“One of the things I am trying to do in this book is to take the Bernardos’ language and take their tropes, take their desires, and turn them against them. So if American Psycho is a book that Homolka enjoys, then apply it to her in this particular instance. There is a host of literary critical elements to the most disgusting passage to that chapter. Don’t get me wrong, it’s very hard to read, it was very hard to write,” Crosbie willingly admits. “There are chapters in my own book that I find very difficult to read, but certainly less difficult than reading the reality of what these people have done. I could be a thousand times more grotesque and not even approach what they were capable of.”
Crosbie does, in fact, take a very hard line on Homolka and on the issue of her involvement with the crimes. A big part of what bothered her about Homolka’s “battered wife” defence was that she saw Homolka as taking a feminist defence and monopolizing it for her own benefit.
In addition to the prose sections, Crosbie has peppered Paul’s Case with found images that reflect harsh criticism against Homolka, ranging from an image of a beauty queen wearing a sash reading “KINGSTON’S KARLY CURLS” to the bizarrely witty cartoon montage “How to Be a Successful Witness.”
“She will be free, and I can’t live with that,” says Crosbie. “That is the rage that I can’t contain. I think her morality is just not there; that her intelligence, unfortunately is. This is a woman I saw defending herself in a court of law and she was smarter than the lawyer, and [John] Rosen is no penny-ante lawyer. That scared the shit out of me, because I am frightened by intelligence, especially by people who are potentially psychopaths. She is brilliant and that makes her even more a figure of fear in my mind.”
Part of what led Crosbie to write Paul’s Case stemmed from her criticism of the media coverage. In some instances, the actions of Leslie Mahaffy and her mother were harshly criticized. There were suggestions that Mahaffy shouldn’t have been out drinking that night, and that her mother shouldn’t have locked her out of the house. These suggestions miss the fact that Bernardo shouldn’t have been out raping young girls.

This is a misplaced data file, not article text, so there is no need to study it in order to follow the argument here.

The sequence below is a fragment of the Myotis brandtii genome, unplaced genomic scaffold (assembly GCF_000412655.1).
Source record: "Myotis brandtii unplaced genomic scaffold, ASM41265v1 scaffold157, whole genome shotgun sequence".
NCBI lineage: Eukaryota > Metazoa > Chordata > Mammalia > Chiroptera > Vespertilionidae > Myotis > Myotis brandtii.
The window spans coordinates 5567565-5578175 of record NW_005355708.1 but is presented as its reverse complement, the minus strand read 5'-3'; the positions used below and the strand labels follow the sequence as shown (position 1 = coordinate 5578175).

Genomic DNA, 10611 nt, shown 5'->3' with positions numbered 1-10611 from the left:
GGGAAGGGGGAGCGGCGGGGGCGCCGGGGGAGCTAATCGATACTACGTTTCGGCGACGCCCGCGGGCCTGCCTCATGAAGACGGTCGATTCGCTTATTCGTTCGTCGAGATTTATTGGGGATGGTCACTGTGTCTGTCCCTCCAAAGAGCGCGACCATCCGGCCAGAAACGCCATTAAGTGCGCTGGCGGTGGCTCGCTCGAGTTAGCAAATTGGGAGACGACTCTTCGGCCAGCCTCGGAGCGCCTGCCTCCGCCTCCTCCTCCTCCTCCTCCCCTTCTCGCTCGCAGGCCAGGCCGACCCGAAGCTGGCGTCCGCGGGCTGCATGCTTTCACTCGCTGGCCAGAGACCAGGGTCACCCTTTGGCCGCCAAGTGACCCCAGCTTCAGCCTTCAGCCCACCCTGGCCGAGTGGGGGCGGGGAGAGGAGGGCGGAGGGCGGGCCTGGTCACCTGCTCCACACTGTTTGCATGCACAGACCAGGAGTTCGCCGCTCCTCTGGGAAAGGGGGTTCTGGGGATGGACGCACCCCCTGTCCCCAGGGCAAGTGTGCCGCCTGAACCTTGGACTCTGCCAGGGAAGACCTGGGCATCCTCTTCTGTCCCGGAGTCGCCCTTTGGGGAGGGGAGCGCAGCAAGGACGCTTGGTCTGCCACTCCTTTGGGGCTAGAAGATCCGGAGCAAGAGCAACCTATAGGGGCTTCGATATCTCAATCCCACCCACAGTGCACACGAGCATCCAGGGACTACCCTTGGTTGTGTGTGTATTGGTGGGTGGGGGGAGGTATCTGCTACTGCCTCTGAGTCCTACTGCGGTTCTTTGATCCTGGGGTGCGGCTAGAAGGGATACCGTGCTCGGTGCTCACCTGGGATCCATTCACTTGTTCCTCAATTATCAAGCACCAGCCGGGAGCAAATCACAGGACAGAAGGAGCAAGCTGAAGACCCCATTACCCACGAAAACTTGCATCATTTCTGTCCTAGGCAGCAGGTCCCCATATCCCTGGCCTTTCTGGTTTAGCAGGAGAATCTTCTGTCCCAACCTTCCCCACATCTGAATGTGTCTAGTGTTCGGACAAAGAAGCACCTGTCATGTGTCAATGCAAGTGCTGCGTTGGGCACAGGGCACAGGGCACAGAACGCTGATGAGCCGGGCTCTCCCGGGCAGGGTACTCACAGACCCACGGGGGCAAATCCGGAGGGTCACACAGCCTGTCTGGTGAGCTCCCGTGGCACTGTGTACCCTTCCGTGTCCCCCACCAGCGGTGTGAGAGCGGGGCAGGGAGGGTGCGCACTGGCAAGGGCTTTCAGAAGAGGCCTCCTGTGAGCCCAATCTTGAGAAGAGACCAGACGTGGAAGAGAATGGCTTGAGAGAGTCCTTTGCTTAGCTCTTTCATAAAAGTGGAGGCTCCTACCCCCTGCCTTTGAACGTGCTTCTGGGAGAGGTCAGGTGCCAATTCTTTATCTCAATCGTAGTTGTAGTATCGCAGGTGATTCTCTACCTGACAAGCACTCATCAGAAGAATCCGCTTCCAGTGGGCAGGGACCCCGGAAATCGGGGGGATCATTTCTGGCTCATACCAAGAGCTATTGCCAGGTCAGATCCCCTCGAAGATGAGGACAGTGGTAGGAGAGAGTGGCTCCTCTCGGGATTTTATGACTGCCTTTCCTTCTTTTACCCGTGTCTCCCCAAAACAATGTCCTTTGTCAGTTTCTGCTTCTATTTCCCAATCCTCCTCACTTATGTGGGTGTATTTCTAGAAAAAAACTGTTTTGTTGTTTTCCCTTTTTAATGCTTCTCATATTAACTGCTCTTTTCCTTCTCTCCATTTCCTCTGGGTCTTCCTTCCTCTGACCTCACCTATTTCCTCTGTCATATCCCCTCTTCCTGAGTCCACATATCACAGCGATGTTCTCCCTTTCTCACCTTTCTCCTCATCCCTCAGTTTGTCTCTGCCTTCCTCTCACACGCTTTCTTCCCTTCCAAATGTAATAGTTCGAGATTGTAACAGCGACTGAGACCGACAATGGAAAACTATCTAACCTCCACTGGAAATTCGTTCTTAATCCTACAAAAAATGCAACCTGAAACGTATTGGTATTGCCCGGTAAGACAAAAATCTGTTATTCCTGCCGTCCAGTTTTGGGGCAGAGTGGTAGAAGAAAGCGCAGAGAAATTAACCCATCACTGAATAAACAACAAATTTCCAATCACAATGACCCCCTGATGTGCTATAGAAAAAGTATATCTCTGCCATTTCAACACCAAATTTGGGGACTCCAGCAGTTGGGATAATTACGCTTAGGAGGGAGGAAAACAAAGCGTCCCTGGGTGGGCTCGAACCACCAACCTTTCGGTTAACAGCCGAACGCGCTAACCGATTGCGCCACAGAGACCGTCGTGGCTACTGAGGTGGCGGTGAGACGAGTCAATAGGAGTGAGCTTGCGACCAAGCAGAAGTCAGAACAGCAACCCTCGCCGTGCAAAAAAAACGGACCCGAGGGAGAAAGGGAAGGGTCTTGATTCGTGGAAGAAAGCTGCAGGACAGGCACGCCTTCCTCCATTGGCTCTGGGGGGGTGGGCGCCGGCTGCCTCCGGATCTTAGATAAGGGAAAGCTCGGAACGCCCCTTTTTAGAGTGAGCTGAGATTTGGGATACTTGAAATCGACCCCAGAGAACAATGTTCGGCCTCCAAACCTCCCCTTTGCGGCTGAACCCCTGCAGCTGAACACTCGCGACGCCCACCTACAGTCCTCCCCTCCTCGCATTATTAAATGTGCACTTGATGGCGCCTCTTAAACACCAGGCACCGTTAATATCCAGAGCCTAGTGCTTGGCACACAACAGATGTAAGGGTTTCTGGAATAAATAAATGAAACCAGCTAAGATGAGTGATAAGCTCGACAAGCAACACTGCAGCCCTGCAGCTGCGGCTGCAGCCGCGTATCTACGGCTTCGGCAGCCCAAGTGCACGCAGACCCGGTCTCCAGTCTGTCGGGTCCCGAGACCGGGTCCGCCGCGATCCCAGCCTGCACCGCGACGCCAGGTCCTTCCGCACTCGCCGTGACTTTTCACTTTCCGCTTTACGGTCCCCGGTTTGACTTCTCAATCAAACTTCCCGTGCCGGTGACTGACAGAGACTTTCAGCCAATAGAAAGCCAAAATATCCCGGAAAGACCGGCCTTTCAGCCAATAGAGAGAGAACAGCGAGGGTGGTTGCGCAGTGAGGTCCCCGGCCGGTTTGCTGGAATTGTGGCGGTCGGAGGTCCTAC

“That Leslie was a little bit stupid to talk to Bernardo, or that Debbie, her mother, is in any way culpable for her daughter’s death—these are obscene suggestions,” Crosbie emphasizes. “So when I’m accused of being a cruelty mongered, I’ll accept that. And I’ll accept that because I know that any mention of these girls will hurt their parents and that is unavoidable. That is something I will live with and I live with that with sadness. But I felt that at the very least I was writing against things that were critical of the conduct of Leslie and her parents.”
Crosbie is also critical of the amnesia that developed in relation to the Scarborough Rapist case; the brutal sexual assaults on nineteen women became a non-issue during the trial. Bernardo made a deal on those pleas and the trauma of the Scarborough rape case was swept completely under the carpet. In reality, the attacks became an addendum to the murder trial. As Crosbie points out, had Bernardo not been convicted of these sex slayings, the Scarborough Rapist trial would have been one of the most major trials in Toronto history. And her critique of the handling of the Scarborough case comes in the form of a found image—rows and rows of anonymous Barbie dolls.
“I had found the picture of the Barbies with the tags around their necks a long time ago and I knew it would be useful at some point,” she explains. “The women who were raped were reduced to these nineteen Jane Does. So this image of these very faceless women with tags around their necks was very powerful to me. I don’t think that to Bernardo these women were anything more than ciphers. That’s why it’s called ‘Bernardo Remembers the Scarborough Rapes.’ I’m sure that’s how he remembers them.”